Theme – Verbs
In English the verb goes in the middle of a sentence (I love you), while some languages relegate it to the end (I you love). This may sound preposterous to those not familiar with such a language (Hindi, Japanese, among others), but it’s quite common.
In fact, the largest percentage of languages prefer the verb at the end (45%), followed by the middle placement (43%). The remaining 12% of the languages stick the verb out front (Fijian, Irish, etc.).
Like much in a language, there is no particular reason behind these varied placements. A front placement for a verb doesn’t imply that speakers of that language give more importance to the action compared to those who put it at the end. Sometimes things just are.
But wherever the verb sits, it brings life to a sentence. And this week we’ll bring five verbs to life in A.Word.A.Day.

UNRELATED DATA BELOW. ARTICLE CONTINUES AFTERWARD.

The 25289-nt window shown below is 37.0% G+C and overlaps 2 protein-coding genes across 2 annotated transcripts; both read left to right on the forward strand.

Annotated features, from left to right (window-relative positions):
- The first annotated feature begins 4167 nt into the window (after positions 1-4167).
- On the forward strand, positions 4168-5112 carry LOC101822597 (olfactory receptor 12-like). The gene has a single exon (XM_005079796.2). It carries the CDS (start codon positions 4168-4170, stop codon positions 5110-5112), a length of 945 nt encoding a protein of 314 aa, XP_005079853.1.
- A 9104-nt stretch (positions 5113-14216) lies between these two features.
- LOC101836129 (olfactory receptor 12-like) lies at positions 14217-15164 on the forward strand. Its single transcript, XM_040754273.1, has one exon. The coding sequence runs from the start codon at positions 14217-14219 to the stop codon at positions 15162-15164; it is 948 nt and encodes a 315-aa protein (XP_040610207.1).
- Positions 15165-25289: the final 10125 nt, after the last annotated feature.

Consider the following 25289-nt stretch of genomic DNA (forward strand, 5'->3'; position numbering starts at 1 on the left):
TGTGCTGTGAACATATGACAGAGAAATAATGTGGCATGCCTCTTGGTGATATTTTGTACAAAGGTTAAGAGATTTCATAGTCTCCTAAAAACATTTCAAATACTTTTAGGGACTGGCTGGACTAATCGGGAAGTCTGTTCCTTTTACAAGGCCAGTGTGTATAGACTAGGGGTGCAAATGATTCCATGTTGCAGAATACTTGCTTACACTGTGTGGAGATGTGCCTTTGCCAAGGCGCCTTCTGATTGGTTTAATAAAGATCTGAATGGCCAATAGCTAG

1. ratiocinate (rash-ee-OS-uh-nayt, rat-ee-)
verb intr.: To reason, especially in a methodical manner.
“But we’re here to see Downey [playing Sherlock Holmes] ratiocinate his way in and around the movie.”
2. redound (ri-DOUND)
1. To contribute to (someone’s credit, honor, etc.).
2. To come back upon.
“The Prime Minister stated that such an arrangement could redound to the benefit of Barbadians.”
“MIT officials fear that the explosion in the harbor will redound badly on Tech.”
3. daunt (dahnt)
verb tr.: To intimidate; to dishearten or discourage.
“Constant attacks by the Dolphins didn’t daunt the Eagles’ defensive line.”
4. exculpate (EK-skuhl-payt, ek-SKUHL-)
verb tr.: To clear of guilt or blame.
“It did not exculpate a killer from responsibility, but it did save them from the gallows.”
5. perdure (puhr-DOOR, -DYOOR)
verb intr.: To continue to exist; endure.
“The regime is gone; the images perdure.”